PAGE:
However, that same study also demonstrated that the exercise of taking the perspective of a 90-year-old person who’s really scared of developing symptoms of the coronavirus increased empathy and intent to socially distance across the board. This is what psychologists often call the “identifiable victim effect.”

The idea is that when we think of one person — especially someone we care about, but really just one person we can think about and imagine in their whole humanity, somebody whose face we can see, whose voice we can hear — that’s an easier, more natural trigger to empathy than a statistic. This is like the old Stalin quote, “One death is a tragedy. A million is a statistic.” We feel greater empathy and greater willingness to act altruistically in the face of a single person we can see than a group.

Can empathy or altruism run out? Will people reach the end of their rope in terms of helping and sharing after a month or two and be less likely to social distance?
I think people will be fed up with it. I think it’s going to be a hard policy to maintain. I don’t know whether that has to do only with the wearing away or erosion of empathy, though. I think there are lots of factors that can contribute to it.

I want to talk about the opposite intuition, actually. My book is all about the idea that empathy is a skill, one we can learn through practice. And I think that is a really interesting part about this moment. As I was talking about earlier, disasters tend to broadly increase kindness and empathy, but they’re short—they only last a moment. And our recognition of shared humanity is also short, because as the disaster fades, the lines that divide us slowly reappear, and we fall back into our old identities. I think the length, the sheer duration of this tragedy, the fact that we’re all stuck in this new normal together, gives us the opportunity to create shared bonds that could last for a really long time.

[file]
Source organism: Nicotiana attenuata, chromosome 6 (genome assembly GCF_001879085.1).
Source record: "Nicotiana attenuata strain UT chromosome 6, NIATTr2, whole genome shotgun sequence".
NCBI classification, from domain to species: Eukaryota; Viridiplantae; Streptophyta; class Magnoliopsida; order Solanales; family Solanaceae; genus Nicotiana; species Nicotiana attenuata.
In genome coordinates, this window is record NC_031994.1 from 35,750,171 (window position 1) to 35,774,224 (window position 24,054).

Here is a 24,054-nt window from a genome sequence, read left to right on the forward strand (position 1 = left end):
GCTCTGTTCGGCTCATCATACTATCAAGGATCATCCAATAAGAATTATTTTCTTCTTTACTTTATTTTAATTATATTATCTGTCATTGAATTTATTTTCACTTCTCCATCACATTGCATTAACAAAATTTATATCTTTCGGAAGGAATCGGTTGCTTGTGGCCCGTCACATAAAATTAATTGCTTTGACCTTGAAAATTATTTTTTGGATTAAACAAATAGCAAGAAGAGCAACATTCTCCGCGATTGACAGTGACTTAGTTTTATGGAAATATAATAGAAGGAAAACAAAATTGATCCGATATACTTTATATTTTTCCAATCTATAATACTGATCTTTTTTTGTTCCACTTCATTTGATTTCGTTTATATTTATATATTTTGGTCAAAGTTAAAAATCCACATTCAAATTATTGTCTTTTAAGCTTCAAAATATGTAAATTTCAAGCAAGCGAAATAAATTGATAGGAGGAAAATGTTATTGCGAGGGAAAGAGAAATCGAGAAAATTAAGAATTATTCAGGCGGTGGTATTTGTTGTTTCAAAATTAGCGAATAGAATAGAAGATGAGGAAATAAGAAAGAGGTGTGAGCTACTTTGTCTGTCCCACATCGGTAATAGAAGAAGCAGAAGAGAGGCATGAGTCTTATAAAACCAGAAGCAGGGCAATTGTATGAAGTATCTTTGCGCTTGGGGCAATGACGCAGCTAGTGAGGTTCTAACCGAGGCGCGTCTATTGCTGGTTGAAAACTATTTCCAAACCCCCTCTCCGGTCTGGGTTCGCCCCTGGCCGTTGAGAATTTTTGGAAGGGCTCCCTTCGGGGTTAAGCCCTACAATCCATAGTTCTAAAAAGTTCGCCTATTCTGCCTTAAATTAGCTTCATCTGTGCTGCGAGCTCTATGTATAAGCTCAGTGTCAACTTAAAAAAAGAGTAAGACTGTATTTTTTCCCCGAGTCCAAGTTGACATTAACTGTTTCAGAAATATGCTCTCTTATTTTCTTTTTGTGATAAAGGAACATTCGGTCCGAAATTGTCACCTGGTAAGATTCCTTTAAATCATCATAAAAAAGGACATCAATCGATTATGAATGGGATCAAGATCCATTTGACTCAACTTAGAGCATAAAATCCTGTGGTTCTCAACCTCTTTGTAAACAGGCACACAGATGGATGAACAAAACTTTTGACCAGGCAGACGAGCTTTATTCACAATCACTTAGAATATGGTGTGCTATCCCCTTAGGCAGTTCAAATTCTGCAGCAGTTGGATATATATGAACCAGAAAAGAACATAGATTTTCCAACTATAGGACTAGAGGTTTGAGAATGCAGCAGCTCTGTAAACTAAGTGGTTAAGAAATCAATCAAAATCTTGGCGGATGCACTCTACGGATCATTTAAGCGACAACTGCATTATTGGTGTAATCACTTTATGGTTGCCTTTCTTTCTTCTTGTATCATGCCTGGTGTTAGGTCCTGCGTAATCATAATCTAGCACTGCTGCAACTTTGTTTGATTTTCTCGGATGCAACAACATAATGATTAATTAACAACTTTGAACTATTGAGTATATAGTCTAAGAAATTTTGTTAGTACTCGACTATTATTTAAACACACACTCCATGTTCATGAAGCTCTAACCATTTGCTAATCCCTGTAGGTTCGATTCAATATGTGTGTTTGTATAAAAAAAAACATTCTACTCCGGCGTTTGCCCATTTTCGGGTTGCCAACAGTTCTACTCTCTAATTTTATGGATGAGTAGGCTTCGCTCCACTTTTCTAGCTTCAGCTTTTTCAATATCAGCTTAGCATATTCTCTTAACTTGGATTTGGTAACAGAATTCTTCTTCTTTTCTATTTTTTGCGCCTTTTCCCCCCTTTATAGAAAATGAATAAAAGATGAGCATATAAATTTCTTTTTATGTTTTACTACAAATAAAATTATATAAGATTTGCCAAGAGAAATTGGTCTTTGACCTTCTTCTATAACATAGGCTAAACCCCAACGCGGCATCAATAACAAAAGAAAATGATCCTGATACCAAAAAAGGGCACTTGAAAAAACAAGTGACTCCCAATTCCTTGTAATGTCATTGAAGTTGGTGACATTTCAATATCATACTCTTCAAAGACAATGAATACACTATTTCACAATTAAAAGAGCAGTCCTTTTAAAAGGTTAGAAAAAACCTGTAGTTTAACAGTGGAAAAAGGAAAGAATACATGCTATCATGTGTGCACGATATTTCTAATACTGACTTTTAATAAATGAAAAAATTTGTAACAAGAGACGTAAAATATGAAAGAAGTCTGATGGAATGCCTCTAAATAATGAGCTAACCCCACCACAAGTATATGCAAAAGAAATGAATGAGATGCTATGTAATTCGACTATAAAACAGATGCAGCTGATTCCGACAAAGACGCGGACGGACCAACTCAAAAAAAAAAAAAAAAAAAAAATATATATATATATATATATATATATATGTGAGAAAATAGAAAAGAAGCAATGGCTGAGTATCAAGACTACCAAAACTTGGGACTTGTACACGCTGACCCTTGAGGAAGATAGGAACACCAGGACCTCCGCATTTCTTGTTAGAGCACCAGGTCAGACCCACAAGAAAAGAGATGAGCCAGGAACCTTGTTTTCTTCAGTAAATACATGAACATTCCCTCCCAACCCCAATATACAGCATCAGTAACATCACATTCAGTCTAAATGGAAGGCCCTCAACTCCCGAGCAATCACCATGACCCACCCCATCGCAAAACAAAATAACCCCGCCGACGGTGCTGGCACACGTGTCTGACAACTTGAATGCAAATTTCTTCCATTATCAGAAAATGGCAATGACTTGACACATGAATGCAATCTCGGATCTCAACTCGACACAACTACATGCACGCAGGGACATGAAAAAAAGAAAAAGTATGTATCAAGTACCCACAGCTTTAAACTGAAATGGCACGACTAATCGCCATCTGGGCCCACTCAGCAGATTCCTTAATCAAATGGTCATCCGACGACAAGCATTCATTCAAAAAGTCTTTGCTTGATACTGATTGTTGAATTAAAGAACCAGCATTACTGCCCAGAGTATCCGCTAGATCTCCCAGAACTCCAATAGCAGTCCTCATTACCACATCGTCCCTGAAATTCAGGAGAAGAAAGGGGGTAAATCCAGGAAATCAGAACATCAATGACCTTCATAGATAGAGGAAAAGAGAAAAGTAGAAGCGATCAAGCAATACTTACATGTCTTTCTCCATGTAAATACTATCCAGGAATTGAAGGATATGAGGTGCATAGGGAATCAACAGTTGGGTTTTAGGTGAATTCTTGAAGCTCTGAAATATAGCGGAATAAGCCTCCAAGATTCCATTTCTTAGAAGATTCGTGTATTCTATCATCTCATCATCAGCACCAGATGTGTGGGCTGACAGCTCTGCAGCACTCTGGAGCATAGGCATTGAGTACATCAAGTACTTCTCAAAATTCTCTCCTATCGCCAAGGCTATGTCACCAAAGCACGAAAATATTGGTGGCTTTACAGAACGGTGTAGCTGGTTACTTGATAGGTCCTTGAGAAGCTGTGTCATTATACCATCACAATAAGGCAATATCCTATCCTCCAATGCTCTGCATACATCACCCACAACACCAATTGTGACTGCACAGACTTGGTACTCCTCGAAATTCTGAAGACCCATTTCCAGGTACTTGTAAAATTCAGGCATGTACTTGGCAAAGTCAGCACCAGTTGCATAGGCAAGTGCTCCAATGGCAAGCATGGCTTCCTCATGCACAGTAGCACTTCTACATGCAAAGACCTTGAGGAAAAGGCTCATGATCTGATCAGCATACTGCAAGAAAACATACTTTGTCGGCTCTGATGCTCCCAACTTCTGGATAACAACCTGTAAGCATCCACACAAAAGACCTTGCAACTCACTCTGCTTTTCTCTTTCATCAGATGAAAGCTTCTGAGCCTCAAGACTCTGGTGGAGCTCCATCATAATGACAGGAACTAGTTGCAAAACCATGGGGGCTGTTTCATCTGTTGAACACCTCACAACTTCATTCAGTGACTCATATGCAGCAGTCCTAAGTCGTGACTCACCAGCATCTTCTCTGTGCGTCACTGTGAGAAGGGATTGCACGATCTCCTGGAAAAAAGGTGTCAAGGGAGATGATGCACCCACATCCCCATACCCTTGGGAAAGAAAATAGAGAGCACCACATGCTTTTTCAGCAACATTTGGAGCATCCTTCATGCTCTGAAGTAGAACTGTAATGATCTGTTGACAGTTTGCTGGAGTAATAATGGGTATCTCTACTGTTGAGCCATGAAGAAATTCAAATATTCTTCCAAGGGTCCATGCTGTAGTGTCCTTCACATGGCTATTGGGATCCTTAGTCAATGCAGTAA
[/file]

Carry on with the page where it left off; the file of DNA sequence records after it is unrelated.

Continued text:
That was my next question for you, actually. Could this persist? Will we lose this altruistic attitude, or is there a way to hold onto it? And would that happen naturally, or would you have to exercise that?
The literature on post-traumatic growth and on empathy as a skill both suggest that going through serious adversity can increase an individual’s empathy and prosocial behavior even years afterward. What are the levers or particular strategies that we should employ to make sure that happens? There is almost too much to say. We’re living in an experiment. There’s no neat answer to this question, because, at least in our lifetime, we haven’t gone through collective adversity of this sort at this magnitude.

In a Wall Street Journal essay you wrote last month, you talk about how altruism is not a zero-sum game and can actually make the person giving or volunteering healthier. How does that work? Why is it beneficial for everyone to keep the greater good in mind?
People thrive when they feel as though they’re a part of something bigger than themselves. Loneliness is one of the most damaging psychological and health experiences you can have, and I think we’re in an interesting paradox here, because physical isolation is an act of solidarity in this moment. But by acting kindly in this moment, including through social distancing, we can tap into that sense of being part of a collective, which is so important in a stressful moment like this. Also, when we act kindly, we often can discover a sense of control in ourselves. We realize, “Hey, if I have the resources to help somebody else, then I must be doing okay myself.”